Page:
Issue 1 of the “Canadian Chronicles of Charitable Innovation” series
New Research on Enablers and Barriers to Social Finance and a $755 million investment into the Social Finance Eco-System
JN Clarke Consulting was the content creator of the “Building Equity: Mobilization for Impact” training series, an initiative of the Spur Change Program, that ran between March to June of this year. This past April, the third online unit of the training was launched, titled ‘Exploring Innovations,’ which provided participants with an introduction to the state of the social finance market in Canada. The unit explored different funding sources and models, including within the context of legally registered charities and the pursuit of earned revenue, to the range of regulated social enterprise models across Canada, and finally, the innovative finance market within the international development sector; the leveraging of Official Development Assistance (ODA) to catalyze private sector financing for sustainable development.
One of the resources that was consulted as part of the Unit’s development was Imagine Canada’s 2020 research report, “Are Charities Ready for Social Finance?, developed in support of the Government of Canada’s Investment Readiness Program.
Social finance, as defined by Imagine Canada, is “an investment that seeks a measurable social, cultural, and/or environmental impact as well as a financial return for the investor(s),” and is positioned in the report as a promising potential source of capital for charitable organizations, that could provide more financial resiliency in a funding environment that is largely grants-based. Findings from the report showed that the majority of charities have a low awareness of social finance, and many perceive there to be a number of barriers to its uptake, including risk-averse Boards.
As a follow-up to the 2020 study, Imagine Canada recently completed a second study, that sought to dig deeper into these perceived barriers as well as enablers to social finance adoption by the charitable sector, and presented initial findings in an online webinar last month. 22 case studies were developed, 9 of which included Investment Readiness Program participants. Enablers that came out in the research included an interest or need for scalability and sustainability; measuring and reporting impact; legal and regulatory compliance and maturity; and a growth strategy and business model to name a few. Barriers that were highlighted included having a limited financial track record; legal and regulatory constraints; high transaction costs; and limited capacity and resources.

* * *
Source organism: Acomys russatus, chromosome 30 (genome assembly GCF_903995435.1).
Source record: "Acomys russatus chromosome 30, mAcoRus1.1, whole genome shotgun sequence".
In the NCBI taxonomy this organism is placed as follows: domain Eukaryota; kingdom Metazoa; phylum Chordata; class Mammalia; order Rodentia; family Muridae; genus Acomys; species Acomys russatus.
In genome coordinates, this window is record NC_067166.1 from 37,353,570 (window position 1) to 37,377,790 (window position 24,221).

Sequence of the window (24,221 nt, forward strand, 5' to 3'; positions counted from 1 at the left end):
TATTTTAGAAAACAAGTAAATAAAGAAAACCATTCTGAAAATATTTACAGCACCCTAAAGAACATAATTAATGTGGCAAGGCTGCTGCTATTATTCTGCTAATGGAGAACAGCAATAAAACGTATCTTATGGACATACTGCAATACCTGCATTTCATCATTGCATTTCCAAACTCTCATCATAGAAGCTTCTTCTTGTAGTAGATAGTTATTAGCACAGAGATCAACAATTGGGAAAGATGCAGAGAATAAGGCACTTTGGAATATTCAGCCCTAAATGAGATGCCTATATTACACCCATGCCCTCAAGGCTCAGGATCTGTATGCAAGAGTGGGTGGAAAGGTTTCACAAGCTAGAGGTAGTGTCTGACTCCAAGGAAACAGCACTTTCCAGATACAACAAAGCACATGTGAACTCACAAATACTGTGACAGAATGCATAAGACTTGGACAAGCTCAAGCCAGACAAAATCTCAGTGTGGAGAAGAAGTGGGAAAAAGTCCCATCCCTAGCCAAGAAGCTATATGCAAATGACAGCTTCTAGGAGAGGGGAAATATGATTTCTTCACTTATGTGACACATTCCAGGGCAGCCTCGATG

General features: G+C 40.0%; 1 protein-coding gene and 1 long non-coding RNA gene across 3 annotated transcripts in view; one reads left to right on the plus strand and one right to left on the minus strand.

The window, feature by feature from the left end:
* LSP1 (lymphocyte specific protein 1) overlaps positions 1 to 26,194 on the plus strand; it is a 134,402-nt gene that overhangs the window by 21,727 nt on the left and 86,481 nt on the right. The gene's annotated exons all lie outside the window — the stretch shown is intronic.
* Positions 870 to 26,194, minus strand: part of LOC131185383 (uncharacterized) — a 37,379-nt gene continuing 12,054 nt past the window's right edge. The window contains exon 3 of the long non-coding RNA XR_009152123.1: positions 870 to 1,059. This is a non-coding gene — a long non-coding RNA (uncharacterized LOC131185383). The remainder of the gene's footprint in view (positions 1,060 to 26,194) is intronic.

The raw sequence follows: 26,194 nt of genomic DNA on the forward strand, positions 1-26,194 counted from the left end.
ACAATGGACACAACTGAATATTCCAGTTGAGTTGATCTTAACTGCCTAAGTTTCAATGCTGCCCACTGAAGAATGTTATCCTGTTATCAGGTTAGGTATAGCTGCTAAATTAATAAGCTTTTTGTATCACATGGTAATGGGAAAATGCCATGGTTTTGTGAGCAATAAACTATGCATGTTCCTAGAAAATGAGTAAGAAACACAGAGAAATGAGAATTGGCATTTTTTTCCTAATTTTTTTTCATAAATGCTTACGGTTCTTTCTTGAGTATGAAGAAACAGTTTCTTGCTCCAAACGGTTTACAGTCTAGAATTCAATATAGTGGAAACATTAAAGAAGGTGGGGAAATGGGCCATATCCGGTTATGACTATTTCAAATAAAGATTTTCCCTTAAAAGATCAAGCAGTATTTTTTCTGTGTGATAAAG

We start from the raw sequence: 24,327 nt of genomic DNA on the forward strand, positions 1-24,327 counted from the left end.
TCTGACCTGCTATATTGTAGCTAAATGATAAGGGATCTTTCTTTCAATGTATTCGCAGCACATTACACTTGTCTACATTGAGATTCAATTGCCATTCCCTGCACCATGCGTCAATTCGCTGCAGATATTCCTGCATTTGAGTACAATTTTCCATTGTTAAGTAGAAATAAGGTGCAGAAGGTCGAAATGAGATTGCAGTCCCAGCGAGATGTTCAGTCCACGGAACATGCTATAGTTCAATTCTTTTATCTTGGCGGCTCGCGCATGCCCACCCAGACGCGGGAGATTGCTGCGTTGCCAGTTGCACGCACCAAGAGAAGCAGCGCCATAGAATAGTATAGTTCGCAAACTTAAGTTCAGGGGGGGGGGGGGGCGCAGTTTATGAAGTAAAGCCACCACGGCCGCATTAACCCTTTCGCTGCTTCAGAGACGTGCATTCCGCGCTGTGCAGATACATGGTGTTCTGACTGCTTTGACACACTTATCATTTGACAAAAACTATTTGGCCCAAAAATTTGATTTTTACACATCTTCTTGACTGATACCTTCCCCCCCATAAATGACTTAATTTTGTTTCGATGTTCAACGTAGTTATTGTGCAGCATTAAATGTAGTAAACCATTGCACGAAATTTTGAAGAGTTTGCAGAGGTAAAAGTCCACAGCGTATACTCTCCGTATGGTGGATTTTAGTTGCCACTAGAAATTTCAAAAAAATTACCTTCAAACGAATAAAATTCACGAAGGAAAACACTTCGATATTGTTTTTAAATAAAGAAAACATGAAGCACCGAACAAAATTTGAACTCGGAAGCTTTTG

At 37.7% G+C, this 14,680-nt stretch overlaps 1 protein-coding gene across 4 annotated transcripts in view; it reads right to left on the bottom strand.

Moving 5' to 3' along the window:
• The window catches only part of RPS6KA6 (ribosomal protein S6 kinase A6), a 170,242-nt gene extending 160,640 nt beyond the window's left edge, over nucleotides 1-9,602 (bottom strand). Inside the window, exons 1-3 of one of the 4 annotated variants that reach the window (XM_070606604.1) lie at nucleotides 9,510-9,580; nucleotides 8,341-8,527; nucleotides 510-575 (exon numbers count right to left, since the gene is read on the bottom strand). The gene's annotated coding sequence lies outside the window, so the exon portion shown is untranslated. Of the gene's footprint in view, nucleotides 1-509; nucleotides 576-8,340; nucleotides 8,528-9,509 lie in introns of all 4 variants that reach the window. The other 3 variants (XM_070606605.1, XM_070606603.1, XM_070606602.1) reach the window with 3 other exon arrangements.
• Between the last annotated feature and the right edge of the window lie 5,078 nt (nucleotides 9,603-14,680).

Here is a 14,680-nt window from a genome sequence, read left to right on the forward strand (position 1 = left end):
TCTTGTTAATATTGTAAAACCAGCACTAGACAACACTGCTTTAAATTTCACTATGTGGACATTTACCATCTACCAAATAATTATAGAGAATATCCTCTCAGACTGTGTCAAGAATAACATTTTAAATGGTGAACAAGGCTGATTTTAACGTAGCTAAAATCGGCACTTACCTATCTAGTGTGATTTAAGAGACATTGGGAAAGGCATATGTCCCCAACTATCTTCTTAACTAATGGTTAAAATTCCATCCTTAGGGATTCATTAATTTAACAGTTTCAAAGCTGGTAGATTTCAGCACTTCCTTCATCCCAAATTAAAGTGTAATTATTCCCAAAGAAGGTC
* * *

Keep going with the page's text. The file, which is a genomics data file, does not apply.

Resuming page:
The announcement on May 29th, 2023 by the Government of Canada of a 16 year, $755 million investment into the Social Finance Fund, a foundational element of the Social Innovation and Social Finance Strategy and the Investment Readiness Program, opens up new, potential funding opportunities for charitable organizations across Canada. As the latest research from Imagine Canada shows however, there are still a number of challenges and opportunities charitable organizations need to grapple with before being able to take advantage of this significant funding opportunity. Support in policy and advocacy, impact measurement and evaluation, as well as market research and analysis are some of the capabilities charitable organizations would need to invest their time and energy in, but few charitable organizations have the time and human capital to spare. JN Clarke Consulting can support you in this endeavour, and offer services in organizational strategy development, research, monitoring and evaluation, grant application development and much more.
At JN Clarke Consulting, we are happy to support you by conducting this search, analysing the results and presenting it to you in a readable and clear format.
Would you or your team benefit from having our support to improve your government relationships? We offer strategic assessments, monthly support, workshops and training, depending on your needs.